How to Manage Small Business Stocks for a Trust
Whether a trust receives small business stock during the grantor’s lifetime or as part of the decedent’s estate rolled into the trust after death, you may find yourself holding a substantial interest in a small business on behalf of the trust. The trust’s grantor has hopefully prepared you for the receipt of this stock. Perhaps the trust’s share of the stock is part of the greater plan to transfer ownership to the next generation. Or you may have instructions to sell the stock.
If you, as trustee, find yourself holding shares in a small business, you’re not only allowed to participate in the business, but you’re also somewhat required to. Even if you don’t want to be involved in the day-to-day running, don’t be shy about asking to see financial reports and any other information the other owners may have regarding the company.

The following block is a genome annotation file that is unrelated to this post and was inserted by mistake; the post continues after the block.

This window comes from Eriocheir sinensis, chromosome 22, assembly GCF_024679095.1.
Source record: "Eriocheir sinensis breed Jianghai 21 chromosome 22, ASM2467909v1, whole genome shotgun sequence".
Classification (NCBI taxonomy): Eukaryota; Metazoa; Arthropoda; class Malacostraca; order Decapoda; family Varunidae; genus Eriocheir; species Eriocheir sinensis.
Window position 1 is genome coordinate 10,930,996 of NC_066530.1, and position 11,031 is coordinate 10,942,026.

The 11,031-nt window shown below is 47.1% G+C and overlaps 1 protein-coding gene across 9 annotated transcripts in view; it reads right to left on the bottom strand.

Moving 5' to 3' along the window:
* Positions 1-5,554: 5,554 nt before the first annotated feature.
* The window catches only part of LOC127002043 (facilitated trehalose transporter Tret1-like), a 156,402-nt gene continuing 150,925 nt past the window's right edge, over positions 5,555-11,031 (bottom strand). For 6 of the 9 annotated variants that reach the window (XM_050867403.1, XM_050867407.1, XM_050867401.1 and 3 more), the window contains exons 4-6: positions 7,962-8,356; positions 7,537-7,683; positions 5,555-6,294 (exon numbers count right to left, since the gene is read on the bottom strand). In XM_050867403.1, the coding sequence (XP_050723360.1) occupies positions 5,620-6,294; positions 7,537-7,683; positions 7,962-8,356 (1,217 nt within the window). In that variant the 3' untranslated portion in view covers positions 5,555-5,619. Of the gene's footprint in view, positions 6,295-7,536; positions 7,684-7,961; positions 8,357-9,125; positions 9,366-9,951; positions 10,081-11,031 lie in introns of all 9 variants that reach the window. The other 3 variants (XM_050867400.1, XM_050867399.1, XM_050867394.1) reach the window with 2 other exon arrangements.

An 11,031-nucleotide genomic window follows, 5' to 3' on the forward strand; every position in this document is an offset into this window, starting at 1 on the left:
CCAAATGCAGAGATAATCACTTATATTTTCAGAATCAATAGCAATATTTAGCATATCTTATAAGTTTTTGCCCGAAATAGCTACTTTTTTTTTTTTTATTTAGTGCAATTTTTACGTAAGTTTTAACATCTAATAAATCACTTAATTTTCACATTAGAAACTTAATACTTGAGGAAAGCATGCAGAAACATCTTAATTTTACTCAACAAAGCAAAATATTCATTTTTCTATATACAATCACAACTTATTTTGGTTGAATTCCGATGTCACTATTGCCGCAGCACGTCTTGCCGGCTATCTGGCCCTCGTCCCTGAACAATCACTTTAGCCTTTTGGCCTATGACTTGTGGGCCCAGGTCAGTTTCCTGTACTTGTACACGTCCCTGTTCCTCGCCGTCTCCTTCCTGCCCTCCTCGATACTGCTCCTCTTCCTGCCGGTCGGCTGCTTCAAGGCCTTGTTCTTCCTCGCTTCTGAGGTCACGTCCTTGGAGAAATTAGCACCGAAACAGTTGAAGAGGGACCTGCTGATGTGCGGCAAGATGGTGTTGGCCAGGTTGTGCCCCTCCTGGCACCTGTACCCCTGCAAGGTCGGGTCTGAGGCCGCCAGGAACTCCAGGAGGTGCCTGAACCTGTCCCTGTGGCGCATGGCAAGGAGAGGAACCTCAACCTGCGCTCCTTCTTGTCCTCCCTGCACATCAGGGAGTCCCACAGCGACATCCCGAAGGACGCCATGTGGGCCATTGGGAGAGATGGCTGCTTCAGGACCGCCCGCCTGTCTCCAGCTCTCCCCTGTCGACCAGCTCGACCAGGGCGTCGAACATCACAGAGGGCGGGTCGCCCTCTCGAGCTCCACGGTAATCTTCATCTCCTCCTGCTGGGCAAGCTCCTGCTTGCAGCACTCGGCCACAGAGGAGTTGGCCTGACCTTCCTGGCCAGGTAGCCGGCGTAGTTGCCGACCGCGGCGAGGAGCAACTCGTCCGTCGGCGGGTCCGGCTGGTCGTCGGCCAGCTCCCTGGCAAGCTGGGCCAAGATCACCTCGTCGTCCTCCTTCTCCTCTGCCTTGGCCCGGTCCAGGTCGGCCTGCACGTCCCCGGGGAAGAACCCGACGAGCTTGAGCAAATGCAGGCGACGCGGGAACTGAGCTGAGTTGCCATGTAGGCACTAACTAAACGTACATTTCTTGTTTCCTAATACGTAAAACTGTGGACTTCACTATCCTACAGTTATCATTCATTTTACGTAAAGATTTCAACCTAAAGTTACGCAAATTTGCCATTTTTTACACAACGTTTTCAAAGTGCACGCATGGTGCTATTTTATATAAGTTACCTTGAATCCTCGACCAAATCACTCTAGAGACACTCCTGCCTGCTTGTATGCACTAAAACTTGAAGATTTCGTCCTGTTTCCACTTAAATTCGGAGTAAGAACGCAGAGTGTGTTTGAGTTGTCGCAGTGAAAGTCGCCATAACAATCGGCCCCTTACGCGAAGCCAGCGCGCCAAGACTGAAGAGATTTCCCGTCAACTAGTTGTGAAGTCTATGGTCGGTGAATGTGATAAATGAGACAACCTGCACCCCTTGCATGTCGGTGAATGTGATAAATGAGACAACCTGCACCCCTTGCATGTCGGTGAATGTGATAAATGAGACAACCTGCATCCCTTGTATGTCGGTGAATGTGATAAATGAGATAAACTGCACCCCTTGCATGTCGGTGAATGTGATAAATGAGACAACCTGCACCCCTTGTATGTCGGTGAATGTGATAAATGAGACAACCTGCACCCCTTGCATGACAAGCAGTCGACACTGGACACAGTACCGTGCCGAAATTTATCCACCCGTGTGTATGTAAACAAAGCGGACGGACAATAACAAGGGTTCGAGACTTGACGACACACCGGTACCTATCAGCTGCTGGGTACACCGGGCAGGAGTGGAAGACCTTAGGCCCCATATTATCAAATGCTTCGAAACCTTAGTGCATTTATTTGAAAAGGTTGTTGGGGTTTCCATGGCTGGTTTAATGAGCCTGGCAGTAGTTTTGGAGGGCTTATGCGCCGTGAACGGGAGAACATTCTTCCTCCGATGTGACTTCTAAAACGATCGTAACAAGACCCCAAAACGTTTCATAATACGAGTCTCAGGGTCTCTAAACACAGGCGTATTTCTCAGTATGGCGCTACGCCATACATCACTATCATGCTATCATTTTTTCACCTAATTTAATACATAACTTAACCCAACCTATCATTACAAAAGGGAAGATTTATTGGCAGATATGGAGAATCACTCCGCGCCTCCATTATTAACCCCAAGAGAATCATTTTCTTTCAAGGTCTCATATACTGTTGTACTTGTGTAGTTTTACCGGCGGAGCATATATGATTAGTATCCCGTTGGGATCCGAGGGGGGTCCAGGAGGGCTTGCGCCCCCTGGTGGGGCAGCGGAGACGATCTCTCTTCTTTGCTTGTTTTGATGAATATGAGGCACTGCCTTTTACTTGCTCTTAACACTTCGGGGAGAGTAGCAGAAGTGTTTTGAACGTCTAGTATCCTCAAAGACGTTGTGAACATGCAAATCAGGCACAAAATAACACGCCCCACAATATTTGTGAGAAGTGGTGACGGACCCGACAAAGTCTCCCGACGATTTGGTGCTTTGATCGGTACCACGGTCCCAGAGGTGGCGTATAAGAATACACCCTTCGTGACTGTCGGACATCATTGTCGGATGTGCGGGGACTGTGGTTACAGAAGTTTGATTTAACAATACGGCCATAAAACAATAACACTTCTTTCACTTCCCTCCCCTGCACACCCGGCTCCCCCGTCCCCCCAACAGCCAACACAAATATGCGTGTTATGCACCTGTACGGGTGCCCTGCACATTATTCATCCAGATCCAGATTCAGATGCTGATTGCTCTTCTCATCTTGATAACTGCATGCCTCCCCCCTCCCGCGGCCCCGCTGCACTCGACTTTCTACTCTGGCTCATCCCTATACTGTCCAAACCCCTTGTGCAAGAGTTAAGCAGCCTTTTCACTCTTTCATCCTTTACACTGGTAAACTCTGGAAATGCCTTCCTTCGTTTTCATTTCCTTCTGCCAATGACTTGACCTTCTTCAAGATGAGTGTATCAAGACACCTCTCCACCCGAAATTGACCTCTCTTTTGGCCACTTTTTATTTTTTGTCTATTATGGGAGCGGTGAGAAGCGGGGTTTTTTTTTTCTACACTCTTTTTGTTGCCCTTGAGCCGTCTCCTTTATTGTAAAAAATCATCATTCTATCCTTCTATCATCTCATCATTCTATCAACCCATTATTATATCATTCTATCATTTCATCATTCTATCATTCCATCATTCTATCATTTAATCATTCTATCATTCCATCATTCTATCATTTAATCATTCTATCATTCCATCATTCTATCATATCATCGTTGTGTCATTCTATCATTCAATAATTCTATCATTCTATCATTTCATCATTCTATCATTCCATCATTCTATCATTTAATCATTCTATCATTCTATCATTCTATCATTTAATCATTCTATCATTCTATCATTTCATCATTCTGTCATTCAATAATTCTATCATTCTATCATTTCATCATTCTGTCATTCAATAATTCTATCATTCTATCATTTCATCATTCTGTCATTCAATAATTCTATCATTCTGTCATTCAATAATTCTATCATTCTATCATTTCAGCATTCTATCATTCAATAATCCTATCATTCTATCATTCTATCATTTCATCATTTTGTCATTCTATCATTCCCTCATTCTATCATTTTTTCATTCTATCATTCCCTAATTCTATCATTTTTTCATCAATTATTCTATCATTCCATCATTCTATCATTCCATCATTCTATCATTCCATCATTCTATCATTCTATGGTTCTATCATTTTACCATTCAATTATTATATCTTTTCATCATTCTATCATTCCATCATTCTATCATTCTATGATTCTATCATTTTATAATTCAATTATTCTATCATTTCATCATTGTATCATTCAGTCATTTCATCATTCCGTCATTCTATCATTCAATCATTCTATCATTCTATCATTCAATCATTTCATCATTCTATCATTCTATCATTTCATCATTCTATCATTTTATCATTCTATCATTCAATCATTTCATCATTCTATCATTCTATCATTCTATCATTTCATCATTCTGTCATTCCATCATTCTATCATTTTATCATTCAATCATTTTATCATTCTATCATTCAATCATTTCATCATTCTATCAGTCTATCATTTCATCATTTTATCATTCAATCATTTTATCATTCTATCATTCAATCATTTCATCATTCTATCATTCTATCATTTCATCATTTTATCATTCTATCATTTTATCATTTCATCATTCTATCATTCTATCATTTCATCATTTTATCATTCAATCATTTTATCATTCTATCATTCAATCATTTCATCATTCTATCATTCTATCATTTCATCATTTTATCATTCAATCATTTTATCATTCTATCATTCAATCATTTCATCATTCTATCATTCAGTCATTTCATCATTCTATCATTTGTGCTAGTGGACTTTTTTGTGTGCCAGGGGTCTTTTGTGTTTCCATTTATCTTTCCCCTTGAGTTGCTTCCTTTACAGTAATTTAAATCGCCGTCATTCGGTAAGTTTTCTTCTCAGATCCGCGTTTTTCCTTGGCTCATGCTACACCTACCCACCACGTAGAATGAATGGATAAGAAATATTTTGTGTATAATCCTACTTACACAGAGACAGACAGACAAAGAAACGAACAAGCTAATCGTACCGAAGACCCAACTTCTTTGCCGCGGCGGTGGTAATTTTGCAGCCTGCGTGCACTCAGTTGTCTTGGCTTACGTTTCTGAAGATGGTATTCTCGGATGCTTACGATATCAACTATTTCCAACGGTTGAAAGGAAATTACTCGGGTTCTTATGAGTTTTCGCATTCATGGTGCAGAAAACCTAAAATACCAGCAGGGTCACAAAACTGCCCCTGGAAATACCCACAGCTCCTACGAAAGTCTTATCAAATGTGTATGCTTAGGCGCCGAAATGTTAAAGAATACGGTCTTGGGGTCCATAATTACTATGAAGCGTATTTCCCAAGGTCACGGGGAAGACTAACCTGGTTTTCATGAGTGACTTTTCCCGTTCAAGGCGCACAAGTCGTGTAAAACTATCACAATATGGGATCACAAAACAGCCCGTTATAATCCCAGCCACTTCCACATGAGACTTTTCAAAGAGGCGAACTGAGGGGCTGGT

One of your duties as trustee is to protect and conserve the assets of the trust. Even if you’re not in a position to man the store, be an active player in what goes on behind the scenes. Otherwise, you’ll have a difficult time justifying your care of the trust assets to the beneficiaries and/or remaindermen should the company go bankrupt.
If the company in question is an S Corporation, be sure that the trust is eligible to be an S Corporation shareholder. If you’re not sure, seek advice. Making a mistake here may have disastrous consequences not only for the trust but also for the corporation.